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Racing Through the Islands

February 23, 2018

We’re on a roll. Having had a great visit with our friend Sue travelling from Martinique to Dominica and on to Guadeloupe we thought it best to get our act together in order to meet our deadline of being in the Bahamas by March 10th. With limited time we were going to have to race through areas of the Caribbean that many rave about; names such as St. Barts, St Marteen, the Virgin Islands, Puerto Rico, the Dominican Republic and many more. We just don’t have time to meander so we pushed off from Riviere Sens in Guadeloupe hoping to make a stop in Montserrat. Sailing was vigorous with winds in the high teens with seas on the beam. Prominent on Montserrat is an active volcano with clouds of steam rising from the Soufriere Hills. These clouds of gaseous steam can be seen from Guadeloupe and Antigua.

Approaching Montserrat the volcanic activity kept our minds off Sage’s rock and roll environment and the salt water spray cascading over the decks. Closer and closer we came and the more in awe we were as we watched from Sage’s deck. We kept to the outside of the 2 mile marine exclusion zone but that still gave us great views of the volcanic activity.

The church is almost completely buried


Dramatic volcano on Montserrat

The lee side of Montserrat provided a smooth water slide up the lower half of the west coast with spectacular vistas of the extent to which the volcano changed the quiet life of Plymouth. Half buried churches, boulders the size of houses, mountains of debris flows like rivers down the slopes amongst hundreds of abandoned homes. Wanting to spend the night on the west coast we proceeded northwards but the wind was whipping up the seas on the northwest coast so we abandoned the thoughts of more volcano exploration and set our sites for another 30 miles to the west before getting to an open anchorage on Nives.

From Nives we quickly moved on to St. Barts for a hit of the high life. An old Dutch settlement that fell into French hands and now boasts stores like Hermes, Ralph Lauren and numerous bars and restaurants to while away your time while onshore from your luxury yacht. Have never seen so many super yachts anchored in one place at one time. We counted 8 luxury motor yachts in the anchorage one night. For us the anchorage was one of the worst. We were thrown from one bulkhead to another in one of the worst anchorages in the Caribbean, next to Les Saintes in Guadeloupe. The glitterati had their stabalizers out onboard their 80 foot+ yachts and were drinking champagne on the aft deck.


Lined up waiting for the caviar and fried chicken!

Loading up on Hermes travel bags and Gucci deck shoes we hurriedly left the anchorage for the British Virgin Islands. And what a ride. 25knot winds on a broad reach which should be great. However, the sea state left us relieved to arrive in Cooper Island at 0600hrs. We stopped, had breakfast, a sleep and then set sail for Road Town for clearance. One look at the anchorage for customs and immigration clearance sent us scurrying to Soper’s Hole at the west end of Tortola.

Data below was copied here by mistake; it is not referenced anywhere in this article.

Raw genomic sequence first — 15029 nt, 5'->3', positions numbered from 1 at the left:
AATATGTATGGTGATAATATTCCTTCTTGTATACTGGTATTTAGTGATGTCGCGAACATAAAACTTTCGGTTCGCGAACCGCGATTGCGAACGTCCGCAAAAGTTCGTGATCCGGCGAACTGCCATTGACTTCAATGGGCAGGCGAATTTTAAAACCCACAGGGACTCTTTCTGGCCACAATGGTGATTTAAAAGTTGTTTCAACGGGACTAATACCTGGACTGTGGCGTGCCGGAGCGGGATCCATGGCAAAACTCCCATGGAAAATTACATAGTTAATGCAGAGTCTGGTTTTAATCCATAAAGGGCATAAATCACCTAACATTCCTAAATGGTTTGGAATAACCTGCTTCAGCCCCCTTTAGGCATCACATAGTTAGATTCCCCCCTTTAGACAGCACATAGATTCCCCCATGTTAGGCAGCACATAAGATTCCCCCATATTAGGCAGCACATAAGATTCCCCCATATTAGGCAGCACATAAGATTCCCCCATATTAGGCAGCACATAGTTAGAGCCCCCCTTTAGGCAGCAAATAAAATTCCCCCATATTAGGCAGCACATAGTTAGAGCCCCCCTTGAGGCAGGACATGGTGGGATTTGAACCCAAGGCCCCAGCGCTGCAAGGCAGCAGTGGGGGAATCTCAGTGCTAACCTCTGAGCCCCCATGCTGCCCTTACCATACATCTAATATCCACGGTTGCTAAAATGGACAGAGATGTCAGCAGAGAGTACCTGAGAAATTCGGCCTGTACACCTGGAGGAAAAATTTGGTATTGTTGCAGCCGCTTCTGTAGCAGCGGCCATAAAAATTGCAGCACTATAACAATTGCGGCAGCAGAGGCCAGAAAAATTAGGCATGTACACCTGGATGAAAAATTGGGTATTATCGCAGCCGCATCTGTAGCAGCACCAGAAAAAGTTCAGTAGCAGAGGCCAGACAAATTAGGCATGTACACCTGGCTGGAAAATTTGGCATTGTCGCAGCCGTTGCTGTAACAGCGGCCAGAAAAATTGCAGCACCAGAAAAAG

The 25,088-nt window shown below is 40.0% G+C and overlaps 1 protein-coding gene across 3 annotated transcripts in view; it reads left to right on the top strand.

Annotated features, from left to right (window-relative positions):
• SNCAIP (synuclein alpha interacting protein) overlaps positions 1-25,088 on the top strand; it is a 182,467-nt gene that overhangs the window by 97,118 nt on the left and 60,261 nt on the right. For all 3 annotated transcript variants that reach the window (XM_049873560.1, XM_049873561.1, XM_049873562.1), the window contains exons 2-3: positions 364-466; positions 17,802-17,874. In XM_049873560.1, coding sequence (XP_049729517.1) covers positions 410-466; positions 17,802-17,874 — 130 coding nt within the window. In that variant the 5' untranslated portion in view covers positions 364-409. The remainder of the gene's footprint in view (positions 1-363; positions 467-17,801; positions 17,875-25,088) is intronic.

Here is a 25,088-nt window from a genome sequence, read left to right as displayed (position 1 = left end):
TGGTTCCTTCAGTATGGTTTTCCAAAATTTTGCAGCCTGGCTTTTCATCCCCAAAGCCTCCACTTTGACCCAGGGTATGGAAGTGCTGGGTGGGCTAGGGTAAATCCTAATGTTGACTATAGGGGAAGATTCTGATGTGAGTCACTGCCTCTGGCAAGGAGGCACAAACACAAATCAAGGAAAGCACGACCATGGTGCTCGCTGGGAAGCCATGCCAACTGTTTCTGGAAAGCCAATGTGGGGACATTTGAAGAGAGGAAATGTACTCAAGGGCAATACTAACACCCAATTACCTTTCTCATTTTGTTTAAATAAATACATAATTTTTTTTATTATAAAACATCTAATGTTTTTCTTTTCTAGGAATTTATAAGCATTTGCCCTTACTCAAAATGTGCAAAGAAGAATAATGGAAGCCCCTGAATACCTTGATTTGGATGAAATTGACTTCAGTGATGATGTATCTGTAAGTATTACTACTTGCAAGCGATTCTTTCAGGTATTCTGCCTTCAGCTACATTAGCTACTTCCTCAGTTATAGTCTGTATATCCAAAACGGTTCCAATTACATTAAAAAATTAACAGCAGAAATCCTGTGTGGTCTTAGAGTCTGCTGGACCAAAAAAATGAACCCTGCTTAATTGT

Sopers is now where we sit with 30 knots of wind pushing us around the anchorage which is littered with mooring buoys set in place by MoreSeacure ($30/night), the scourge of the BVIs. They have covered the bay, and other bays in the BVIs, with mooring buoys making it difficult to anchor without getting tangled up in one of their buoys. My philosophy is if we get tangled up in one of their buoys I have no qualms about cutting their buoy away. I am not paying $30/night to anchor Sage in a bay that only has, in this season, 3 boats in the bay at night and no services ie water, fuel etc. This is my pet peeve as you can tell but it is something that is increasingly evident throughout the Caribbean.

We rented a car yesterday and toured the island. Everywhere evidence of the devastation of last season’s 2 hurricanes could be seen; hurricane Irma and hurricane Maria. There is destruction everywhere. In Soper’s Hole there were three marinas and numerous businesses. There are now no fully functioning marinas and only 2 businesses up and running; D’Ats Coffee and Pusser Landing. Everything else is closed due to extensive damages. What was a thriving destination with numerous services is now catering only to boats coming in to clear customs and immigration. Last night there were only 3 boats that stayed overnight with everyone else moving on. Customs/immigration doesn’t even have a building – their offices are a tent with free air conditioning!

As for the rest of Tortola, everywhere shows the strain of recovery. Damaged roads, businesses closed, yachts scattered in the mangroves, abandoned homes, roofs torn off, hurricane anchorages (?) littered with the skeletons of yachts on their sides or upside down (catamarans). For everyone its catastrophic and will take years to recover and clean up.

For us the worst to see is people who owned boats here and lost them in the hurricane who have done nothing, or the insurance company has done nothing, to take responsibility for cleaning up the remains. We as sailors must take responsibility for cleaning up what was ours instead of leaving it to the locals to deal with and to pay for the costs.

Very sad for sailors to see. Everywhere in the US and British Virgin Islands there were boats in trees, piled in middle of lagoons, in the mangroves and on the edge of the roads. Clean up is slow.

From here it’s on to Puerto Rico where expect to see more impacts from last seasons hurricanes.

One Comment leave one →
  1. February 23, 2018 17:31

    Tony, Full and by! Fred

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